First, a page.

Cross sections of successive slices at *t*=6.2021 are shown in figure 4*a*. Compare with figure 4*b*, showing results from a fully two-dimensional simulation, in which all three junctions must have 120^{°} angles. The cross-sectional views also feature more grains that are long in one dimension and short in the other as compared with the two-dimensional simulation results, where grains tend to be more regularly shaped.

### (b) Energetics

It is shown in Kinderlehrer *et al.* (2004) that, at least in the absence of topological changes, the surface energy *E* given by equation (1.3) decreases in time under mean curvature motion subject to the Herring-angle condition at junctions. It is natural to expect that *E* would continue to decrease even through topological changes (critical events). We verified that our numerical scheme respects this fundamental behaviour by evaluating the energy at every time step. We note that the energy *E* can be written in terms of the signed distance functions *d*_{k}(*x*) and the Dirac delta function *δ*(*x*) as the following sum of integrals over the computational domain *D*:
4.1
The factor of 1/2 arises as this formula counts each interface twice. We discretize *E* as
4.2
We use a first-order discretization of the delta function , following Smereka (2006). The energy *E* is measured at each time step and is found to decrease monotonically at every time step (see figure 5*a*), even as the evolution naturally handles the topological changes involved in the disappearance of over 100 000 three-dimensional grains through *t*=6.2021. The evolution of the number of grains is shown in figure 5*b*. After a short transition period (approx. *t*=0.4), the number of grains in the system decreases steadily. Note that even during this transition period, the energy of the system is decreasing quickly. The explanation for this transition period seen in the number of grains is that the initial condition is approximately Voronoi, and so there are very few small grains present initially, as demonstrated in the distribution shown in figure 6*a*. The system must evolve significantly before many grains are small enough to disappear.

### (c) Grain-growth rate and grain-size distribution

The average grain size, 〈*R*_{V}〉, and the grain-size distribution function, *f*(*R*_{V}/〈*R*_{V}〉), are probably the most important statistical quantities used to characterize an isotropic polycrystalline material. Texture distributions are also of primary importance for anisotropic polycrystalline materials, but texture is not considered in this work. Here, *R*_{V}=(3*V*/4*π*)^{1/3}, where *V* is the volume of a grain. Analytical approaches (Feltham 1957; Hillert 1965; Louat 1974), experimental results (as reported by Anderson *et al.* 1989) and simulation results (e.g. Anderson *et al.* 1989; Wakai *et al.* 2000) suggest that the average grain radius 〈*R*_{V}〉 exhibits power-law growth as a function of time: 〈*R*_{V}〉≈*Ct*^{n}, for *t* large. Analytically, the prediction *n*=1/2 has been made using a variety of considerations. The experimental results reported by Anderson *et al.* (1989) find 1/4≤*n*≤1/2. In their own simulation, the authors report that *n*=0.48±0.04 for fits to long-time data (obtained by discarding data from the initial transition phase of the simulation). In Wakai *et al.* (2000), the authors show approximately linear long-time dependence of 〈*R*_{V}〉^{2} on *t*. This simulation contains just 1000 grains initially, so the statistical precision of this measure is low. Furthermore, three-dimensional simulations via front-tracking require that explicit assumptions be made on the types of topological changes that can occur.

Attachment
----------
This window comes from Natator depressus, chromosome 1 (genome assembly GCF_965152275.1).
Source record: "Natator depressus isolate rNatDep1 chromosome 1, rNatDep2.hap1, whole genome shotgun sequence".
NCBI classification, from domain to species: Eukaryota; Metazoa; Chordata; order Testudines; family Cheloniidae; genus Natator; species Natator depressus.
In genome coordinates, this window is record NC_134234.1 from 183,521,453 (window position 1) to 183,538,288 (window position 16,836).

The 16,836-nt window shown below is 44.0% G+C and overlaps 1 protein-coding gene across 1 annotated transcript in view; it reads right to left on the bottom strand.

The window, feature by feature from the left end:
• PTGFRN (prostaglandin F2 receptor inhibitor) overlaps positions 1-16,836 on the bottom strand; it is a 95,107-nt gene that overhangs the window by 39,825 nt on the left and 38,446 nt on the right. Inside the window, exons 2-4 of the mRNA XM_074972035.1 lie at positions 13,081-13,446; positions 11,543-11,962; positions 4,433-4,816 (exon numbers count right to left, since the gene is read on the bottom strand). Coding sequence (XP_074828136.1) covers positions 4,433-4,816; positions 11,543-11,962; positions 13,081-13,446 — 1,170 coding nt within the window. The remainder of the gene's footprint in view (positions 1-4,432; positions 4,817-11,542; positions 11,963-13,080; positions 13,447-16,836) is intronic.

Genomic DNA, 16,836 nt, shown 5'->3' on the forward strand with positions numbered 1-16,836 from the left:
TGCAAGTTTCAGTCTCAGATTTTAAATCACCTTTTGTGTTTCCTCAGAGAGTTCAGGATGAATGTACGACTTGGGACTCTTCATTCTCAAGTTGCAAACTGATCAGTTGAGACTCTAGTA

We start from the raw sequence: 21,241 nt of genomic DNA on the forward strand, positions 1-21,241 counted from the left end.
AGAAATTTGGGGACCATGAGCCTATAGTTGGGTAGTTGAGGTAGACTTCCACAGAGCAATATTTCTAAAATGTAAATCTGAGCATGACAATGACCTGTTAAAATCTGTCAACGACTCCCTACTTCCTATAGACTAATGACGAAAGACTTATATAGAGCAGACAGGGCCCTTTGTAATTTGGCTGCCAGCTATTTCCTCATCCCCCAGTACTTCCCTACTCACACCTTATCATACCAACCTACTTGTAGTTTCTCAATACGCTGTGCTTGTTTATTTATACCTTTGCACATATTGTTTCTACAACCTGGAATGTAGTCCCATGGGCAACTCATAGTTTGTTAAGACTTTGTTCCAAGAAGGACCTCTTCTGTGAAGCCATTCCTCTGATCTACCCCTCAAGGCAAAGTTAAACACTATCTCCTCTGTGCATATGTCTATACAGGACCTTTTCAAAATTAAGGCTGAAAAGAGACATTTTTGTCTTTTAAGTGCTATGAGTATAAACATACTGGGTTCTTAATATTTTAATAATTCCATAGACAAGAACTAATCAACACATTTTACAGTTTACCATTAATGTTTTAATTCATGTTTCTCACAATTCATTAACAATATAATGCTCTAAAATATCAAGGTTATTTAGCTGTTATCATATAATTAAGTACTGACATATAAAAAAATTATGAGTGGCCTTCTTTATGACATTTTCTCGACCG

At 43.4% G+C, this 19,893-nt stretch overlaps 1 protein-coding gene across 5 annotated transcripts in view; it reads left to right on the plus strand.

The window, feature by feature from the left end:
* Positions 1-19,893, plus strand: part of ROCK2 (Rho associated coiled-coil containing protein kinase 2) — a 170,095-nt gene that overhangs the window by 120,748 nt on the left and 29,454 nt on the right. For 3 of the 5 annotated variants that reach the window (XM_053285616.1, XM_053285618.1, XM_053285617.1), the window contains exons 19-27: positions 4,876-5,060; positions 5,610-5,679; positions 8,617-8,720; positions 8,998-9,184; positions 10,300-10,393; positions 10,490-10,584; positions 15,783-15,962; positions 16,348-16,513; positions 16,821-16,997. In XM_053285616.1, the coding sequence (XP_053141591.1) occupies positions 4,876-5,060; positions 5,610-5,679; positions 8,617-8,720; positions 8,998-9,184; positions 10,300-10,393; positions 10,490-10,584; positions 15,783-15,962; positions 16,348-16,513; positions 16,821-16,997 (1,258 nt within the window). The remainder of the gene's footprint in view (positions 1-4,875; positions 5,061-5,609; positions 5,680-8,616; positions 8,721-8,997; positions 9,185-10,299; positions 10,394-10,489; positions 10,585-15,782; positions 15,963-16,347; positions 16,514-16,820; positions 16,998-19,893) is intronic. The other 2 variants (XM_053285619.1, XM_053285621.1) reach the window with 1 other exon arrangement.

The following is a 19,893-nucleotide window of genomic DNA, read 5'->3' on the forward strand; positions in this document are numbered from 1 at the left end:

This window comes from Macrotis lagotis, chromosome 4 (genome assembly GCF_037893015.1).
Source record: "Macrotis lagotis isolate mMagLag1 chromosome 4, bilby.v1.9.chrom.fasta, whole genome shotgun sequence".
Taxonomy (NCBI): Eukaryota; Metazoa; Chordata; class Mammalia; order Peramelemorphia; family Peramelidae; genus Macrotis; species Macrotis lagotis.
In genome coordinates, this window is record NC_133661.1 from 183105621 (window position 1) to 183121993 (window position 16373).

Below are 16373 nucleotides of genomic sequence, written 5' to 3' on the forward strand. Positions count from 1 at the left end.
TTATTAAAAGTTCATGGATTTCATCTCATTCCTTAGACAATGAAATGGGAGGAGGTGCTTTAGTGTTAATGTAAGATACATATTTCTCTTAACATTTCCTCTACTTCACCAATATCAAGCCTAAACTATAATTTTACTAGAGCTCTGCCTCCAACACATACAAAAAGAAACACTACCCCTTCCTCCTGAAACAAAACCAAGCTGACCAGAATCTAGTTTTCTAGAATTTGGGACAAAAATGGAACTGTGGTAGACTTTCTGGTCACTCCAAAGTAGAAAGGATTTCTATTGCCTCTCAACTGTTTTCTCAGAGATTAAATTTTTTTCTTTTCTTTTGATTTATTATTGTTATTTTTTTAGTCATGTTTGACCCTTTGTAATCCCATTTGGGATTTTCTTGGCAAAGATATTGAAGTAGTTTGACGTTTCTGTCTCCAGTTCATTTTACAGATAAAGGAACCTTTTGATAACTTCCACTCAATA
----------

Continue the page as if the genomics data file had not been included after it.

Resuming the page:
As normal grain growth is characterized by the self-similarity of the distribution of *R*_{V}/〈*R*_{V}〉, it follows that . In table 1, we fit 〈*V* 〉 to the function *at*^{b}+*c*, where *c*≈〈*V* _{0}〉 and mollifies the effect of the initial grain-size distribution on the fit. The fits are quite tight, with all reliability factors less than 0.7 per cent. Equating *b*=3*n*, we find that our simulation predicts the 95% CI of 0.501≤*n*≤0.518. The fit of 2.260*t*^{1.515}+3.496 to 〈*V* 〉 is plotted in figure 7.

The grain-size distribution function *f*(*R*_{V}/〈*R*_{V}〉) is defined by
4.3
In figure 6, we show histograms for this distribution at a variety of stages in the simulation. The distribution changes greatly throughout the evolution. The initial condition is approximately the Voronoi diagram for a randomly distributed set of points. The initial distribution of grain sizes is very narrow and sharply peaked. The distribution flattens out rapidly and appears to approach a self-similar state, characteristic of normal grain growth. This self-similar distribution appears to be attained by approximately *t*=4.1347 and is maintained thereafter, through over 10 000 grain disappearance events to the end of the simulation.